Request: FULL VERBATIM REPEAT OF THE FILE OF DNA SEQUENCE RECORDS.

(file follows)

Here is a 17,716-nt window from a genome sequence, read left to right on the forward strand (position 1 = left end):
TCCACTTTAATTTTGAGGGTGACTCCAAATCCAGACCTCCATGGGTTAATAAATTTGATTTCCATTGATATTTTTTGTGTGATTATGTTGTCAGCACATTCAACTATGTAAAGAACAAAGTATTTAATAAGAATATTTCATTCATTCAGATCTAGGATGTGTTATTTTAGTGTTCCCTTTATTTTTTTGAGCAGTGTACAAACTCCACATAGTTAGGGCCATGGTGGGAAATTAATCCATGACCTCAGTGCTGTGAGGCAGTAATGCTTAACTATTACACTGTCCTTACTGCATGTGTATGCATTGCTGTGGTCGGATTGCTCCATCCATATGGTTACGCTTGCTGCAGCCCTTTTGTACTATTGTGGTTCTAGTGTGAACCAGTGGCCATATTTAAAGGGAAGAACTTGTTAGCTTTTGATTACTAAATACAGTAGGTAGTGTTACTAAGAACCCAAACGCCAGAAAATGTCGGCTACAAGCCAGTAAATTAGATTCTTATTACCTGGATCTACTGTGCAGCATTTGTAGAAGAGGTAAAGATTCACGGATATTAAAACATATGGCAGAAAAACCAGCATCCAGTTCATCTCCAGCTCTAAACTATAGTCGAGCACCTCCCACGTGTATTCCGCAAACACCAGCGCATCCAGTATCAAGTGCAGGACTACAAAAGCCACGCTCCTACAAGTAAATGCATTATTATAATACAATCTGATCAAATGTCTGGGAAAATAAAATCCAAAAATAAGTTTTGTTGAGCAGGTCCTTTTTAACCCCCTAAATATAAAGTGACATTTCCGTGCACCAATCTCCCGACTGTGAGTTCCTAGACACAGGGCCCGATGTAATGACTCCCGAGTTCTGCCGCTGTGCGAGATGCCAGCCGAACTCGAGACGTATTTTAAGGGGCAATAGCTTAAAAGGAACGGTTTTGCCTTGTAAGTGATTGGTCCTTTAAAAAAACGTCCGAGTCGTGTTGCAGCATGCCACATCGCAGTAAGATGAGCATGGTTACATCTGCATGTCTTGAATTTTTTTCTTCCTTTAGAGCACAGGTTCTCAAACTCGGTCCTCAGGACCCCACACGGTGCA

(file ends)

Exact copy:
Here is a 17,716-nt window from a genome sequence, read left to right on the forward strand (position 1 = left end):
TCCACTTTAATTTTGAGGGTGACTCCAAATCCAGACCTCCATGGGTTAATAAATTTGATTTCCATTGATATTTTTTGTGTGATTATGTTGTCAGCACATTCAACTATGTAAAGAACAAAGTATTTAATAAGAATATTTCATTCATTCAGATCTAGGATGTGTTATTTTAGTGTTCCCTTTATTTTTTTGAGCAGTGTACAAACTCCACATAGTTAGGGCCATGGTGGGAAATTAATCCATGACCTCAGTGCTGTGAGGCAGTAATGCTTAACTATTACACTGTCCTTACTGCATGTGTATGCATTGCTGTGGTCGGATTGCTCCATCCATATGGTTACGCTTGCTGCAGCCCTTTTGTACTATTGTGGTTCTAGTGTGAACCAGTGGCCATATTTAAAGGGAAGAACTTGTTAGCTTTTGATTACTAAATACAGTAGGTAGTGTTACTAAGAACCCAAACGCCAGAAAATGTCGGCTACAAGCCAGTAAATTAGATTCTTATTACCTGGATCTACTGTGCAGCATTTGTAGAAGAGGTAAAGATTCACGGATATTAAAACATATGGCAGAAAAACCAGCATCCAGTTCATCTCCAGCTCTAAACTATAGTCGAGCACCTCCCACGTGTATTCCGCAAACACCAGCGCATCCAGTATCAAGTGCAGGACTACAAAAGCCACGCTCCTACAAGTAAATGCATTATTATAATACAATCTGATCAAATGTCTGGGAAAATAAAATCCAAAAATAAGTTTTGTTGAGCAGGTCCTTTTTAACCCCCTAAATATAAAGTGACATTTCCGTGCACCAATCTCCCGACTGTGAGTTCCTAGACACAGGGCCCGATGTAATGACTCCCGAGTTCTGCCGCTGTGCGAGATGCCAGCCGAACTCGAGACGTATTTTAAGGGGCAATAGCTTAAAAGGAACGGTTTTGCCTTGTAAGTGATTGGTCCTTTAAAAAAACGTCCGAGTCGTGTTGCAGCATGCCACATCGCAGTAAGATGAGCATGGTTACATCTGCATGTCTTGAATTTTTTTCTTCCTTTAGAGCACAGGTTCTCAAACTCGGTCCTCAGGACCCCACACGGTGCA